They reopened the school at Kashasha on May 21, but shut it down again by the end of June. Another 48 girls at the Ramashenye girls’ middle school, located just a few miles away, were similarly stricken. This entire region, clustered along the west bank of Lake Victoria, was turning into a complete mess of hilarity and horror. And flatulence.
The epidemic spread through the town of Bukoba, and all over the neighboring villages. In total fourteen schools were at least temporarily shut down, and as many as 1000 people were affected. The disease (or ‘condition’, or however it makes sense to classify it) carried on for between as many as eighteen months before quietly dying out. No one suffered any lasting effects and there were no fatalities.
But there were still a number of unanswered questions, not the least of which was, “What the fuck?”
Western medicine and empirical science was swooped into the region in hopes of finding a cause or a cure. Seventeen young victims endured lumbar punctures and blood was yanked out of numerous young veins. It wasn’t a virus, and there were no physical abnormalities in any of the samples. So we can rule out disease, but then what’s left?
They tested the food in the area. They gathered up well water, stream water and rain water samples, but nothing showed any shadow of a clue. Locals were blaming fallout from nearby atomic weapon testing. Some suspected the maize flour that many of the locals ate. But nothing added up. Nothing except that nagging symptom that stood out from the laughs, screams and farts… the paranoia.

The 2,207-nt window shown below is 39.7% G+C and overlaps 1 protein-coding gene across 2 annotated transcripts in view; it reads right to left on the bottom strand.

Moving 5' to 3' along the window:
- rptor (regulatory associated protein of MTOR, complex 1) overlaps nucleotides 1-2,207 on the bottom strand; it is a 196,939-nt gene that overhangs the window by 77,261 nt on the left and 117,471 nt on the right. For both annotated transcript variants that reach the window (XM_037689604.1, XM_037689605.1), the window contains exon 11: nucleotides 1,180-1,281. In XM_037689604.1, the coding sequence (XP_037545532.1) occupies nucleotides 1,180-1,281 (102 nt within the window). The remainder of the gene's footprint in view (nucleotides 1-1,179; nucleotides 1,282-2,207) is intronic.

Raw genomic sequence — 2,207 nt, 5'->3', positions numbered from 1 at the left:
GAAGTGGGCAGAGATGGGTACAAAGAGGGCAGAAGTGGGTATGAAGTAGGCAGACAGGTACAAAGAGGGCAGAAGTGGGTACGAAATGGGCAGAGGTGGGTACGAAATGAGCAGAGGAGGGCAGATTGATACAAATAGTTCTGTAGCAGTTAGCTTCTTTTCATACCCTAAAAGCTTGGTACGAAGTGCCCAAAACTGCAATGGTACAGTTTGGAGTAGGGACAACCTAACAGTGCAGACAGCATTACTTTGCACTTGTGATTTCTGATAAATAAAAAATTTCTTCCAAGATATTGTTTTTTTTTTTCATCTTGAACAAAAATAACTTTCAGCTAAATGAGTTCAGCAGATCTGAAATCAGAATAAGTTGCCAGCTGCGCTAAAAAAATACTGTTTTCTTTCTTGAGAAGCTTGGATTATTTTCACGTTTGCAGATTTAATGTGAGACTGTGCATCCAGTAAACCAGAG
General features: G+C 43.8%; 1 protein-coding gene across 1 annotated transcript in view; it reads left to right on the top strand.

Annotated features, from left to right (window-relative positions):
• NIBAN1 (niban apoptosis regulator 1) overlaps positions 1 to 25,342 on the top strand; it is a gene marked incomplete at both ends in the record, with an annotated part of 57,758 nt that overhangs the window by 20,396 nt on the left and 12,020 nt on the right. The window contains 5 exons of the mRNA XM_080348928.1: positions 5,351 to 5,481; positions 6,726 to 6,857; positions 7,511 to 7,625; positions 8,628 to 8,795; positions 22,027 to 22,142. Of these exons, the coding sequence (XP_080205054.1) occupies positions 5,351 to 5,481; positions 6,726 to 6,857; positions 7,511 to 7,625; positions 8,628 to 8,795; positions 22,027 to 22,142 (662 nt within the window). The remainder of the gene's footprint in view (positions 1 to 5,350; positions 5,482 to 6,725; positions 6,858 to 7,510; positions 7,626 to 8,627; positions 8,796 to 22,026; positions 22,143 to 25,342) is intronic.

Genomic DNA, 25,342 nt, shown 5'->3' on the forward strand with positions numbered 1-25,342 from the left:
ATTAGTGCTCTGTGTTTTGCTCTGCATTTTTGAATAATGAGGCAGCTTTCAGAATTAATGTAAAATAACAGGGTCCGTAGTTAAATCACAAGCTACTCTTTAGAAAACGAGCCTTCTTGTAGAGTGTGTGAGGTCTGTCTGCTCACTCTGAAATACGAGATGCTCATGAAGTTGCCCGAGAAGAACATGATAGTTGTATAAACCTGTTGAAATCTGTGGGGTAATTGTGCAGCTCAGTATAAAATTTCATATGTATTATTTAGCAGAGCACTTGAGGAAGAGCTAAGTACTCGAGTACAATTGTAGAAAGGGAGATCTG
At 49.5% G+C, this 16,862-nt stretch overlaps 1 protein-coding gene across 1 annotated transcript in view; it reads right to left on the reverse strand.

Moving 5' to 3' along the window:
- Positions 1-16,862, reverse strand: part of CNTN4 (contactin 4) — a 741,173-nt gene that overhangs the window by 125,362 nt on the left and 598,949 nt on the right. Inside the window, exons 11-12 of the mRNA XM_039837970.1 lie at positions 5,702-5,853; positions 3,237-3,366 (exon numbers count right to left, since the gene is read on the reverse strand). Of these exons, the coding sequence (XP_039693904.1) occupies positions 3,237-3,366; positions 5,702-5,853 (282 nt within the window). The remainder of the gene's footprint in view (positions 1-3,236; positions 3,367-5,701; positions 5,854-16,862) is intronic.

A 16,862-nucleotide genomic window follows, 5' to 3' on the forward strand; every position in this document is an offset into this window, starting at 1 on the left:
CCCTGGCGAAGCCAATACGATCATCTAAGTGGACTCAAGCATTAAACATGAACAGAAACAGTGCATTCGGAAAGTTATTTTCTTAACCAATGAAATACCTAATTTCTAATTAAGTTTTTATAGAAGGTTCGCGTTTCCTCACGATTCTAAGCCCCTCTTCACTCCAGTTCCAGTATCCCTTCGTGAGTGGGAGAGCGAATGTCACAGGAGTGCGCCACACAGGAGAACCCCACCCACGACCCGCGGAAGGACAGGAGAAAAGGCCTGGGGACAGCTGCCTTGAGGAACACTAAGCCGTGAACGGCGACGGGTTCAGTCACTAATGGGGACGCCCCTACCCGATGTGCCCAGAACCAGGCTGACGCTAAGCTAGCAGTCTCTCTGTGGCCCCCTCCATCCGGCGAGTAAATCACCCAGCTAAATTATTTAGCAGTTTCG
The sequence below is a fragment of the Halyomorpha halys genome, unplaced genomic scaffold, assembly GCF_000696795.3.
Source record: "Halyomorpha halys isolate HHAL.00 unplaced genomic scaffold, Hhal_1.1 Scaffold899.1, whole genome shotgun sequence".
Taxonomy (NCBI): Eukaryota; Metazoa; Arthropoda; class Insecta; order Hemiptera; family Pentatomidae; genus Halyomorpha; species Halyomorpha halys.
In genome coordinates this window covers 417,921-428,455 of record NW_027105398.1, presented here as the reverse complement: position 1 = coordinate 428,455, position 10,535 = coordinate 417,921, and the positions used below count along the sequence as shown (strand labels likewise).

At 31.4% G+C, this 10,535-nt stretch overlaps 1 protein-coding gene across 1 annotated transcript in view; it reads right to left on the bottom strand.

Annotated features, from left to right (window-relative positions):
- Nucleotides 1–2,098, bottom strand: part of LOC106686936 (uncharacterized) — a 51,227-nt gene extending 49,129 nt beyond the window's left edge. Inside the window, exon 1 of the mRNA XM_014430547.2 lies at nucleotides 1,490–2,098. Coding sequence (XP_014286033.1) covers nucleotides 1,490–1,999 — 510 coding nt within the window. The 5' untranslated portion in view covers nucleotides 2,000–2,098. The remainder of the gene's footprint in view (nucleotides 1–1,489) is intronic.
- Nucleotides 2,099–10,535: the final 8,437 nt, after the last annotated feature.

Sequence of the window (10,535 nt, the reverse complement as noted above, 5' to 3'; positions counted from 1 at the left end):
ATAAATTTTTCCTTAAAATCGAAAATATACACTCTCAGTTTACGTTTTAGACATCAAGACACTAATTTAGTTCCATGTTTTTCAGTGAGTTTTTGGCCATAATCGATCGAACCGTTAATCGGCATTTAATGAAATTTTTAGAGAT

Victims reported a powerful fear that they were being chased, but were unable to provide any coherent specifics as to the nature of their fear. Experts finally concluded that the entire phenomenon was nothing more than mass hysteria, or what we now refer to as a mass psychogenic illness.
This was a time of tremendous transition for the people of Tanganyika. The young’uns being hit by this laughing madness were uneducated and probably just a little bit terrified. Suddenly there were new nations dotting the African landscape, and not proud new nations made up of unified and cooperating people. This was – and still is – the world’s hotspot for uncertainty and cross-ethnic loathing. The perfect petri dish for a little hysteria.
Today we believe that the pressure of this brave new confusing world just caused these kids to snap. They trace the outbreak to a nail-bitingly similar case at a high school in Virginia in 2007, in which 300 of the school’s population of 1200 students reported headaches, twitching, tremors and dizziness. Could it be that our own little murk of uncertainty and horror might lead the next generation into giggling fits of uncontrollable helplessness? With wars their parents have trouble defining, an economic rift spreading faster than reality-show hashtags, and now a Congress that wants to collect a paycheck without showing up to work, could you really blame them?
A little dark, perhaps, especially after I’ve just written a week’s worth of articles about candy. But the oddball laughing epidemic of Tanganyika must have some lesson to teach us.
Or at least a really killer joke buried somewhere inside it.